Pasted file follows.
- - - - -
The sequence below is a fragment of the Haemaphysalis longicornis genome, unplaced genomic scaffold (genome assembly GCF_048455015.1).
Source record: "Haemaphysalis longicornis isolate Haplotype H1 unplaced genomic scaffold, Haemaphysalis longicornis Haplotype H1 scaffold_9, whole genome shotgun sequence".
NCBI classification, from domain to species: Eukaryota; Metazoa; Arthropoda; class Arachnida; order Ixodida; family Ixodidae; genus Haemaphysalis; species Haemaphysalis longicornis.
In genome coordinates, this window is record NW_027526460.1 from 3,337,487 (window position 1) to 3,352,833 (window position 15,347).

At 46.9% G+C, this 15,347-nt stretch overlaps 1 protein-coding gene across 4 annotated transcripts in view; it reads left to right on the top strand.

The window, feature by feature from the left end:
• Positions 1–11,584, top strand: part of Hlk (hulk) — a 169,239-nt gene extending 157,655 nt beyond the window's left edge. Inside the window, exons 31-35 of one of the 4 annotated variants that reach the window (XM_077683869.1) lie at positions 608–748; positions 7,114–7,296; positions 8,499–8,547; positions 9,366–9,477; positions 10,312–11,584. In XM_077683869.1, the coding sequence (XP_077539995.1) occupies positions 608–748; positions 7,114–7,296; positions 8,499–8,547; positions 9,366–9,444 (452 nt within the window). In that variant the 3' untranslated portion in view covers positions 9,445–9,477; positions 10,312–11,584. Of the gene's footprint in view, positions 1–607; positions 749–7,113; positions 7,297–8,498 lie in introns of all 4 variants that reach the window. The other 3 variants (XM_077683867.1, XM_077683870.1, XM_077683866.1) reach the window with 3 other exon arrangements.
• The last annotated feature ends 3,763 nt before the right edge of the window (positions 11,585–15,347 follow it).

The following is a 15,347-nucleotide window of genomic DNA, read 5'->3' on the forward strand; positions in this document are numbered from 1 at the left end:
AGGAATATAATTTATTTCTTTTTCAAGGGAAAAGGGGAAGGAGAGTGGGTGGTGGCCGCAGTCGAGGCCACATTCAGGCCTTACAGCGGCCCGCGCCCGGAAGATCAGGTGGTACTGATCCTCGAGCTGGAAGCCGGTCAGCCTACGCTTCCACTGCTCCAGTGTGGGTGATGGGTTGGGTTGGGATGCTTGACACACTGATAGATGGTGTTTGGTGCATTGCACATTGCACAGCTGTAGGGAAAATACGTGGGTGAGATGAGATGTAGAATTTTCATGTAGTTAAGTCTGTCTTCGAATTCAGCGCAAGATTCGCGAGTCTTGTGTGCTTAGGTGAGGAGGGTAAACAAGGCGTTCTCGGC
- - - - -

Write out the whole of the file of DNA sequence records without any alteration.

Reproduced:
The sequence below is a fragment of the Haemaphysalis longicornis genome, unplaced genomic scaffold (genome assembly GCF_048455015.1).
Source record: "Haemaphysalis longicornis isolate Haplotype H1 unplaced genomic scaffold, Haemaphysalis longicornis Haplotype H1 scaffold_9, whole genome shotgun sequence".
NCBI classification, from domain to species: Eukaryota; Metazoa; Arthropoda; class Arachnida; order Ixodida; family Ixodidae; genus Haemaphysalis; species Haemaphysalis longicornis.
In genome coordinates, this window is record NW_027526460.1 from 3,337,487 (window position 1) to 3,352,833 (window position 15,347).

At 46.9% G+C, this 15,347-nt stretch overlaps 1 protein-coding gene across 4 annotated transcripts in view; it reads left to right on the top strand.

The window, feature by feature from the left end:
• Positions 1–11,584, top strand: part of Hlk (hulk) — a 169,239-nt gene extending 157,655 nt beyond the window's left edge. Inside the window, exons 31-35 of one of the 4 annotated variants that reach the window (XM_077683869.1) lie at positions 608–748; positions 7,114–7,296; positions 8,499–8,547; positions 9,366–9,477; positions 10,312–11,584. In XM_077683869.1, the coding sequence (XP_077539995.1) occupies positions 608–748; positions 7,114–7,296; positions 8,499–8,547; positions 9,366–9,444 (452 nt within the window). In that variant the 3' untranslated portion in view covers positions 9,445–9,477; positions 10,312–11,584. Of the gene's footprint in view, positions 1–607; positions 749–7,113; positions 7,297–8,498 lie in introns of all 4 variants that reach the window. The other 3 variants (XM_077683867.1, XM_077683870.1, XM_077683866.1) reach the window with 3 other exon arrangements.
• The last annotated feature ends 3,763 nt before the right edge of the window (positions 11,585–15,347 follow it).

The following is a 15,347-nucleotide window of genomic DNA, read 5'->3' on the forward strand; positions in this document are numbered from 1 at the left end:
AGGAATATAATTTATTTCTTTTTCAAGGGAAAAGGGGAAGGAGAGTGGGTGGTGGCCGCAGTCGAGGCCACATTCAGGCCTTACAGCGGCCCGCGCCCGGAAGATCAGGTGGTACTGATCCTCGAGCTGGAAGCCGGTCAGCCTACGCTTCCACTGCTCCAGTGTGGGTGATGGGTTGGGTTGGGATGCTTGACACACTGATAGATGGTGTTTGGTGCATTGCACATTGCACAGCTGTAGGGAAAATACGTGGGTGAGATGAGATGTAGAATTTTCATGTAGTTAAGTCTGTCTTCGAATTCAGCGCAAGATTCGCGAGTCTTGTGTGCTTAGGTGAGGAGGGTAAACAAGGCGTTCTCGGC